The night angel trilogy, p.74
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       The Night Angel Trilogy, p.74

           Brent Weeks

  “Fair enough, Sister Ariel. I accept your correction—until the day Cenaria has a king. Now if you’ll excuse me?”

  “One moment,” she said as he stood. “I’m going to draw the power, but I swear by the White Seraph that I won’t touch you with it. If you must kill me, I won’t try to stop you.”

  She didn’t wait for him to respond. He saw a pale iridescent nimbus surround her. It shifted quickly through every color in the rainbow in deliberate succession, though some colors seemed somehow thicker than others. Was that an indication of her strength in the various disciplines of magic? He readied the ka’kari to devour whatever magic she threw at him—hoping he remembered what he had done before, and not sure that he did—but he didn’t strike.

  The nimbus didn’t move. Sister Ariel Wyant merely inhaled deeply through her nose. The nimbus disappeared. She nodded her head, as if satisfied. “Dogs find you very odd, don’t they?”

  “What?” he asked. It was true, but he’d never thought much of it.

  “Maybe you can tell me,” she said, “why, after days of hard riding, don’t you smell of sweat and dirt and horse? Indeed, you have no scent whatsoever.”

  “You’re imagining things,” he said, backing away. “Goodbye, Sister.”

  “Until we meet again, Kylar Stern.”


  Momma K stood on a landing overlooking the warehouse floor. Agon’s Dogs, as they’d taken to calling themselves, were training under his watchful eye. The force had shrunk to a hundred men, and Momma K was sure that by now its existence was well-known. “Do you think they’re ready?” she asked as Agon labored up the stairs on a cane.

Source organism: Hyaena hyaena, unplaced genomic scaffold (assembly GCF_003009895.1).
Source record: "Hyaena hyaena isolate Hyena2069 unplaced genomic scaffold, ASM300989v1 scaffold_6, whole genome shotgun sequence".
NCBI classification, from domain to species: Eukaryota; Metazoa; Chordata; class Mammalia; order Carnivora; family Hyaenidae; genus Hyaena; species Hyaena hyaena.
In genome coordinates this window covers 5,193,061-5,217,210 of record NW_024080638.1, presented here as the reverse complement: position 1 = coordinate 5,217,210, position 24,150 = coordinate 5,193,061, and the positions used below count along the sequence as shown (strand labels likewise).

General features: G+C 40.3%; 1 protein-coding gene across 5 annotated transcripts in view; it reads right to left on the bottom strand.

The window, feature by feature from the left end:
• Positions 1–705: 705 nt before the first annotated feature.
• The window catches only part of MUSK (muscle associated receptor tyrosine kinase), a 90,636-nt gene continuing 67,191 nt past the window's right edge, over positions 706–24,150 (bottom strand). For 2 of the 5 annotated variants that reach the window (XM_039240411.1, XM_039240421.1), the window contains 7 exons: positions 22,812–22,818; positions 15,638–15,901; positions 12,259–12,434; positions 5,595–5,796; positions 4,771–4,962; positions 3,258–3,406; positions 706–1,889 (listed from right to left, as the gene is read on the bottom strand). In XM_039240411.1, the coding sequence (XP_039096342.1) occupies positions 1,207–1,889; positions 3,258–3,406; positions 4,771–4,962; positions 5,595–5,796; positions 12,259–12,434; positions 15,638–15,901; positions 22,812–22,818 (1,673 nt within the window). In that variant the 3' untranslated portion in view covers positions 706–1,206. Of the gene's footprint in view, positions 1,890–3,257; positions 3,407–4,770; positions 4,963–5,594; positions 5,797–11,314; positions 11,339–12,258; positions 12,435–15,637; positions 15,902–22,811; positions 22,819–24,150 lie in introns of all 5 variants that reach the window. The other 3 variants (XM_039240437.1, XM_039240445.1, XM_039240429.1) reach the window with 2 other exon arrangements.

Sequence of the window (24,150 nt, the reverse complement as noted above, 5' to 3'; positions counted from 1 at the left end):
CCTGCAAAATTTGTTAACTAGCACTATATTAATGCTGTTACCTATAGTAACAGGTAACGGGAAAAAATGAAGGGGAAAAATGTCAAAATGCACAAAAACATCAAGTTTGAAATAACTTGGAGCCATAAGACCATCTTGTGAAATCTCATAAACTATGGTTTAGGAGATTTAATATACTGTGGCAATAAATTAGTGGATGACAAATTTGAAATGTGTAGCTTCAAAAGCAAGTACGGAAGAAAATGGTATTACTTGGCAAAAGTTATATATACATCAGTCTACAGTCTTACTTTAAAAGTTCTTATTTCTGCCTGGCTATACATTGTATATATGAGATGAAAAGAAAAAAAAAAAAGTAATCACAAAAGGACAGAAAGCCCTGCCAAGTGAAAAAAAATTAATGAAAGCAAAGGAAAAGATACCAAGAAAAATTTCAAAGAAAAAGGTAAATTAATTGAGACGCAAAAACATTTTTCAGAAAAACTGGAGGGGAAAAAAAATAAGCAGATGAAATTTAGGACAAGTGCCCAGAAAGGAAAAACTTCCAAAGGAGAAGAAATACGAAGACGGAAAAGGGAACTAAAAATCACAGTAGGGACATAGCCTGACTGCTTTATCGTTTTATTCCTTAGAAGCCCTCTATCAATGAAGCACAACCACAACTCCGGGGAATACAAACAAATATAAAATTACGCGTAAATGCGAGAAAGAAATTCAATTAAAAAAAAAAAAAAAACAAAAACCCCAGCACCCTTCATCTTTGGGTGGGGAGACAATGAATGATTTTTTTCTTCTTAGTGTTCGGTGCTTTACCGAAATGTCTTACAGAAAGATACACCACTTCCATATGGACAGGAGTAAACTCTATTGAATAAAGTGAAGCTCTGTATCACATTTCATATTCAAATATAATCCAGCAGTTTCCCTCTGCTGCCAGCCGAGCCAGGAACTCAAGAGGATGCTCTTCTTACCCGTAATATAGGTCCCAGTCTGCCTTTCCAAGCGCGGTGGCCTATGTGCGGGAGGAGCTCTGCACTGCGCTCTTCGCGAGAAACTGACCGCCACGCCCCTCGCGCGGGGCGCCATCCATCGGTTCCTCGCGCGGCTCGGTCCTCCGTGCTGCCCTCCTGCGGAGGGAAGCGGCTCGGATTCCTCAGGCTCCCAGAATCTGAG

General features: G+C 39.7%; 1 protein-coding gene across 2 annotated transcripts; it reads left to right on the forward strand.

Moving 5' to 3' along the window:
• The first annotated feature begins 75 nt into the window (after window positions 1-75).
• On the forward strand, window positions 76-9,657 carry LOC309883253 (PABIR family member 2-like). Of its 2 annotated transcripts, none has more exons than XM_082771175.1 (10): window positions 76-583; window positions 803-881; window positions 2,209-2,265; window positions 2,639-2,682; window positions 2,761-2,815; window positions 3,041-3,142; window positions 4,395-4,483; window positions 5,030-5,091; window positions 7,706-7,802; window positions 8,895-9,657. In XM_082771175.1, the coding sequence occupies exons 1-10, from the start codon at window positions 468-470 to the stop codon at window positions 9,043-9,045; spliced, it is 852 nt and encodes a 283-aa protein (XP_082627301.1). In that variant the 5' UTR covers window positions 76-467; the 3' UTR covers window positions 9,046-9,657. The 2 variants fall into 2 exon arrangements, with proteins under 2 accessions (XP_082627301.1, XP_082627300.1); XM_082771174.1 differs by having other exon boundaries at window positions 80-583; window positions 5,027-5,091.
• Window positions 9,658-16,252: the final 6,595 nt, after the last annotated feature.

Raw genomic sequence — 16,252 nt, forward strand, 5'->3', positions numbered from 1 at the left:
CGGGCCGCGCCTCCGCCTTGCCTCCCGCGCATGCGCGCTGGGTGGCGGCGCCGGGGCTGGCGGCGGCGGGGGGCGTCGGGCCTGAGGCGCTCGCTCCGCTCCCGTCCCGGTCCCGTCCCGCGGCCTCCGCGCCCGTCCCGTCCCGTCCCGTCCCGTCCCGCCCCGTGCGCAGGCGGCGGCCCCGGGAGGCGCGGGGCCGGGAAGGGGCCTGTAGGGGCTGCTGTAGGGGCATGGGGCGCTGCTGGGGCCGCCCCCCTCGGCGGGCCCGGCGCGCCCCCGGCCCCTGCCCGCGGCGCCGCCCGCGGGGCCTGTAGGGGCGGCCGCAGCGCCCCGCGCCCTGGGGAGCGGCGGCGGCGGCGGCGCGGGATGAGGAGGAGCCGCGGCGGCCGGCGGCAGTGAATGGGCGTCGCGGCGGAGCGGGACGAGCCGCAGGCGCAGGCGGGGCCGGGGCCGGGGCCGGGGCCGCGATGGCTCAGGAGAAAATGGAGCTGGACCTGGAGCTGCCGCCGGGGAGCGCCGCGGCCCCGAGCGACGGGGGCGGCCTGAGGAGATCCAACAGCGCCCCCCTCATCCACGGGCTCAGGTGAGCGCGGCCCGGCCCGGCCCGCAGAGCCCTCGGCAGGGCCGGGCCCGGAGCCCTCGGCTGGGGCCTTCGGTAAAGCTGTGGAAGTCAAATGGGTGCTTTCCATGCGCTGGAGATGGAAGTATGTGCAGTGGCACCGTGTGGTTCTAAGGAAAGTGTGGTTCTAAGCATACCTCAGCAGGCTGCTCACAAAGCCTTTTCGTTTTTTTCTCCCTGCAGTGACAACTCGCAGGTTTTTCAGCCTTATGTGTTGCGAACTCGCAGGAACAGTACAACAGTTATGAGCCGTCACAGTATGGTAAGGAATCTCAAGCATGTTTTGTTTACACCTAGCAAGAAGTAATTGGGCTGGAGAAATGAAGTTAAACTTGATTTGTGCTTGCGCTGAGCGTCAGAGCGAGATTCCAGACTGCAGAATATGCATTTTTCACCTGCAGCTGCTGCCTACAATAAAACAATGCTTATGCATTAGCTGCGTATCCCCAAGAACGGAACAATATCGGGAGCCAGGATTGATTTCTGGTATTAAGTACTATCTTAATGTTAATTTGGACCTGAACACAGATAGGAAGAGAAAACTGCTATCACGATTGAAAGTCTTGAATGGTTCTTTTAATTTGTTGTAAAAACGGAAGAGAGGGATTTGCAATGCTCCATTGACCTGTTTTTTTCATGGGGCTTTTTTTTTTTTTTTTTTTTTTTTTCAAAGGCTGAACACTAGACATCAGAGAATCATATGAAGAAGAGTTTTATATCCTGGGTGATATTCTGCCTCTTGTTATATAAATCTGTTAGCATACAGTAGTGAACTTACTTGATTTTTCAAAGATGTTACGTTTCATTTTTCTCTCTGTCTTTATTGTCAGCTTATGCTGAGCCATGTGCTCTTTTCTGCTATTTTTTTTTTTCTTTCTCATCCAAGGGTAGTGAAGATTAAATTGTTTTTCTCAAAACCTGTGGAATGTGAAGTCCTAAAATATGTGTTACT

“More training would make them better. Battle will make them better faster. But it will cost lives,” he said.

  “And your wytch hunters?”

  “They’re no Ymmuri. Ymmuri can riddle a man with arrows from a hundred paces while galloping away from him. The best I can hope for is ten men who will get in range, stop, shoot, and move on before the fireballs get to them. My hunters aren’t worthy of the bows they carry—but they’re a damn sight better than anything else we have.”

  Momma K smiled. He was underplaying his men’s capabilities. She’d seen those men shoot.

  “What about your rent girls?” Agon asked. “This mission will cost lives. Are they ready for that?” He stood close beside her as they watched his men spar.

  “You would have been amazed if you could have seen their faces, Brant. It was like I gave them their souls back. They’d been dying inside, and now they’ve come back to life, all at once.”

  “No word yet from Jarl?” Agon’s voice was tense and Momma K could tell that, for all that he had clashed with the young man, Agon was worried for him.

  “There wouldn’t be. Not yet.” She put her hands on the rail and accidentally brushed his fingers.

  Brant looked at her hand and then in her eyes and quickly away.

  She winced and pulled her hand away. Decades ago, Agon had been arrogant, not obnoxious with it but merely full of youthful confidence that he could do pretty much anything better than pretty much anyone else. That was gone now, replaced by a sober understanding of his own strengths and weaknesses. He was a man well tempered by the years. Gwinvere had known men ruined by their wives. Small women who felt so threatened they undercut their husbands for so many years that those men no longer trusted themselves. Such women had made Momma K wealthy. She knew men with perfectly good wives who were regulars, men addicted to the brothels as others were addicted to wine, but much of her business came from men desperate to be considered manly, strong, good lovers, noble.

  It was one of the many ironies of the business that they came to a brothel for that.

  Men, Momma K believed, were too simple to ever be truly safe from the temptations of a house of pleasure. It had been her business to make sure those temptations were multifaceted, and she’d been good at her business. Her establishments weren’t just whorehouses. She had meeting rooms, smoking rooms, dignified parlors, lecturers on all the topics men love. The food and drink were always finer than her competitors’ and priced lower. At her best establishments, she brought in chefs and wine masters from all over Midcyru. As a restaurateur, she would have been a dismal failure. The food side of her business operated at a loss every year. But at her houses, men who came for the food stayed to spend their coin other ways.